Rishi Sunak hails ‘unprecedented co-operation’ with France as PM and Macron clinch deal to tackle small boats crisis
Rishi Sunak hailed an “unprecedented level of co-operation” with France on Friday after he clinched a deal to tackle the small boats crisis which will cost the UK £470million over the next three years.
Speaking after talks with French President Emmanuel Macron in Paris, the British Prime Minister said the two countries had gone “further than ever before” to crack down on illegal migration across the Channel.
“Emmanuel and I share the same beliefs. Criminal gangs should not get to decide who comes to our countries,” he told reporters.
“Within weeks of my coming into office, we agreed our largest ever small boats deal and today we’ve taken our co-operation to an unprecedented level to tackle this shared challenge.”
On the new small boats deal, Mr Macron said: “The level of ambition of this new plan is exactly what we need.”
The new deal, which marks a major step up on the £60m deal announced last year, includes setting up a new detention centre in France, partly funded by the UK, as well as the deployment of more French personnel and enhanced technology to patrol beaches.
Under the deal hundreds of extra French law enforcement officers will use enhanced technology and intelligence insight to prevent the crossings, the UK Government said.
In a statement, the Government added: “The new detention centre will support French efforts to increase detention capacity, allowing more migrants who might otherwise travel by dangerous and illegal routes to the UK to be removed from the French coast.”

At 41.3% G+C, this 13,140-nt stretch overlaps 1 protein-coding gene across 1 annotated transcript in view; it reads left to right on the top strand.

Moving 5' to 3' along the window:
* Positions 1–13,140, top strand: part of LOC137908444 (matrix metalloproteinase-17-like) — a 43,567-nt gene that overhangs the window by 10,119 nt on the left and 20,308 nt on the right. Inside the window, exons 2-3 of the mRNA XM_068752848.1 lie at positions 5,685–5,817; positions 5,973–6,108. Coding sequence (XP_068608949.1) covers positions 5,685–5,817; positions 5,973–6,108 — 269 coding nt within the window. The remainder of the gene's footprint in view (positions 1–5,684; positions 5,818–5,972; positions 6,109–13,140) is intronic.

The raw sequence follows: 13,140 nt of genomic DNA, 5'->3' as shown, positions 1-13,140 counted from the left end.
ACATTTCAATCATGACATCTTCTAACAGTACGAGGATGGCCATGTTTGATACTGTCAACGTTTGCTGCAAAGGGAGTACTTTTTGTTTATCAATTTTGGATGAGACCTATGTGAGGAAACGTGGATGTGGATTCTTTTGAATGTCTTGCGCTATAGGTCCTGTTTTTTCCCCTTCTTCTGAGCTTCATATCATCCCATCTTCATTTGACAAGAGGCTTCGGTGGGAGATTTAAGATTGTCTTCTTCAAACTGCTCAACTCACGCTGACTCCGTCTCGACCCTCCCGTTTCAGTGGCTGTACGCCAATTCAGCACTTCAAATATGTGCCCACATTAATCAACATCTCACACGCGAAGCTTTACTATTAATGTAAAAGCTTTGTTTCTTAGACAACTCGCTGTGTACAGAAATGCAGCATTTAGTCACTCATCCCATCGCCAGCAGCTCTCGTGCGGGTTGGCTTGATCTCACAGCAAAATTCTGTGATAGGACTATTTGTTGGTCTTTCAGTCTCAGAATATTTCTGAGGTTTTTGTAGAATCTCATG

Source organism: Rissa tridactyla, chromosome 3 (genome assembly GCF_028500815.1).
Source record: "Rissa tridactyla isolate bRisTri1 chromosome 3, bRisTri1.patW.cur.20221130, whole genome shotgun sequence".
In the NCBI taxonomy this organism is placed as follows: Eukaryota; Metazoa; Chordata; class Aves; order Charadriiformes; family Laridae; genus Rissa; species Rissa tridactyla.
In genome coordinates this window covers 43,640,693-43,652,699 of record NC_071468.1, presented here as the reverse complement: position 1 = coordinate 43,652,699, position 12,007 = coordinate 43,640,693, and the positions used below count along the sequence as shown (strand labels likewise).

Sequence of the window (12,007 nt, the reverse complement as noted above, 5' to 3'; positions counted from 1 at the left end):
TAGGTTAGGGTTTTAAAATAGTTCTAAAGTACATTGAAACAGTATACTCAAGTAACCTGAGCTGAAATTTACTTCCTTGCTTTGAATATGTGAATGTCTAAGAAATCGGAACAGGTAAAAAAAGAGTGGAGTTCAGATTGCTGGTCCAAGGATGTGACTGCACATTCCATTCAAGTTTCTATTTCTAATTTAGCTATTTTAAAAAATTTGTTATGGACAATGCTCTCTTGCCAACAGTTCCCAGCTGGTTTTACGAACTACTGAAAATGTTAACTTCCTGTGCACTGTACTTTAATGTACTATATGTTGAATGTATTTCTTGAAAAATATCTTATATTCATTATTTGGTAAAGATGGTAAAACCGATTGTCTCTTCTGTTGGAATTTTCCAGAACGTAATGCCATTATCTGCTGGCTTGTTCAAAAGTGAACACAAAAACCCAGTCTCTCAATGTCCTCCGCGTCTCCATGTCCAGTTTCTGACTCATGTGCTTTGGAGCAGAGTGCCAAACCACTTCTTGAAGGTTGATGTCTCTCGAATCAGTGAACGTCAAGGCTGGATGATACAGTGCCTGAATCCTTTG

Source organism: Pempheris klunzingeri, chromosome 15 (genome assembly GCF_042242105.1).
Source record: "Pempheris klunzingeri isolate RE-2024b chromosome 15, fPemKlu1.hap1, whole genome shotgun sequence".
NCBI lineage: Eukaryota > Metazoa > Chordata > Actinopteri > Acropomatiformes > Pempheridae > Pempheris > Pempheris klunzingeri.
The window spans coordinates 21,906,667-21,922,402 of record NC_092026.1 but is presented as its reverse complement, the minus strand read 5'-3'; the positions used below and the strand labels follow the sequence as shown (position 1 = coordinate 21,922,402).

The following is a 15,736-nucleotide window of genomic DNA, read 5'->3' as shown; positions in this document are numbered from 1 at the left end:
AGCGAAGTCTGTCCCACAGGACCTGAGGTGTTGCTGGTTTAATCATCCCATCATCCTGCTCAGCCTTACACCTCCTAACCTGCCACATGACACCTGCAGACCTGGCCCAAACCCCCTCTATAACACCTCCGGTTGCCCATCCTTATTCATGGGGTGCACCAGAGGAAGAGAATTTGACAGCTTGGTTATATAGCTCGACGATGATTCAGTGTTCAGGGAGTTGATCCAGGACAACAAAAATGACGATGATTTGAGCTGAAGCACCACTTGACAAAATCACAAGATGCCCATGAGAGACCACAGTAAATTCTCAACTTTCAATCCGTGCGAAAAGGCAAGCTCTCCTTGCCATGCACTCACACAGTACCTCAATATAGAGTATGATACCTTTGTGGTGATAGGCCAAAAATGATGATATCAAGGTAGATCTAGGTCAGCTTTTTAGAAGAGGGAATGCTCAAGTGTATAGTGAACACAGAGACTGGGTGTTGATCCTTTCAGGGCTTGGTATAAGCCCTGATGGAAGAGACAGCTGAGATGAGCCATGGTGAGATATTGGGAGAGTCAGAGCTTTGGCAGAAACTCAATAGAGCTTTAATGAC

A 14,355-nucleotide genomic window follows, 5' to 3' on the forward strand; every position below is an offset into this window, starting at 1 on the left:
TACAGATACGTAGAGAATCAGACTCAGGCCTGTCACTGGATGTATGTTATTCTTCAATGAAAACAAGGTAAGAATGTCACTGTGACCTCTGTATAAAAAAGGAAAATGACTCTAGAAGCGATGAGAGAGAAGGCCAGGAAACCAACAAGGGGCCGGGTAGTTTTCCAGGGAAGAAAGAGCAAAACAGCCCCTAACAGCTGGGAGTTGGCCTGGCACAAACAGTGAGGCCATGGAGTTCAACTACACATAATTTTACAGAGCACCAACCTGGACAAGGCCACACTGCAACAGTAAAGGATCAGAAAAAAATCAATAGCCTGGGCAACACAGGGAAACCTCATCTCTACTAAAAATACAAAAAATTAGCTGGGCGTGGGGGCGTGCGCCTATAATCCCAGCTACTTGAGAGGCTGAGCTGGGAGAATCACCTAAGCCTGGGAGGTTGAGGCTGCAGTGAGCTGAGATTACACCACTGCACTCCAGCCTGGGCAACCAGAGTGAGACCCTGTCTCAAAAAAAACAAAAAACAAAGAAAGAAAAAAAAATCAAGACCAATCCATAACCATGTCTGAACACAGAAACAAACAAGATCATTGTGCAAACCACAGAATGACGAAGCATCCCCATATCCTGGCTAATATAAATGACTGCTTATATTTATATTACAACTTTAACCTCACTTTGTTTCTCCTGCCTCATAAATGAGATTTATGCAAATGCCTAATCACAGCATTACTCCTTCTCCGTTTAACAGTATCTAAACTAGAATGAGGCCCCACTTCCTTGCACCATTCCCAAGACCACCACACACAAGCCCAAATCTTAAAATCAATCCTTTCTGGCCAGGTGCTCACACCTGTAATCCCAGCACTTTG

Over the next three years, the UK’s contribution towards the package will be £124m in 2023-24, £168m in 2024-25 and £184m in 2025-6.
The UK Government added that the French will contribute significantly more funding.
Under the renewed push a new, highly trained, permanent French mobile policing unit will be dedicated to tackling small boats.
Additional drones, aircraft and other technologies like surveillance will also be deployed. These French efforts will be overseen by a new 24/7 zonal coordination centre, with permanent UK liaison officers.
Speaking before he arrived in the French capital for Friday’s Anglo-French summit, Mr Sunak defended spending millions of pounds of British taxpayers’ money on boosting measures to deal with the small boats crisis.
He admitted that getting France to accept the return of migrants who reach British shores was a longer term goal, with President Macron believed to be insisting that such an agreement can only be reached at European Union level.
Mr Sunak said: “Right now, on the ground, having boots on the ground, greater co-operation between our teams is the thing that can make the most difference in the short term.
“The priority right now is given the nature and scale of the problem we are facing is doing things that can stop the flow of illegal arrivals coming.”
But he hopes better relations between Britain and France, and other EU states, could open up the prospect of a returns arrangement for migrants who arrive in the UK.
The first Anglo-French summit in five years had been billed as a chance to rebuild relations between the UK and France after Brexit and the previous premierships of Boris Johnson and Liz Truss.
The close relationship the two leaders have struck up was clearly visible at the end of the news conference when the pair shook hands and patted each other on the back.
But there were still signs of tension over Brexit with Mr Macron making it clear that there were still issues to resolve between the two countries following Britain’s decision to leave the EU.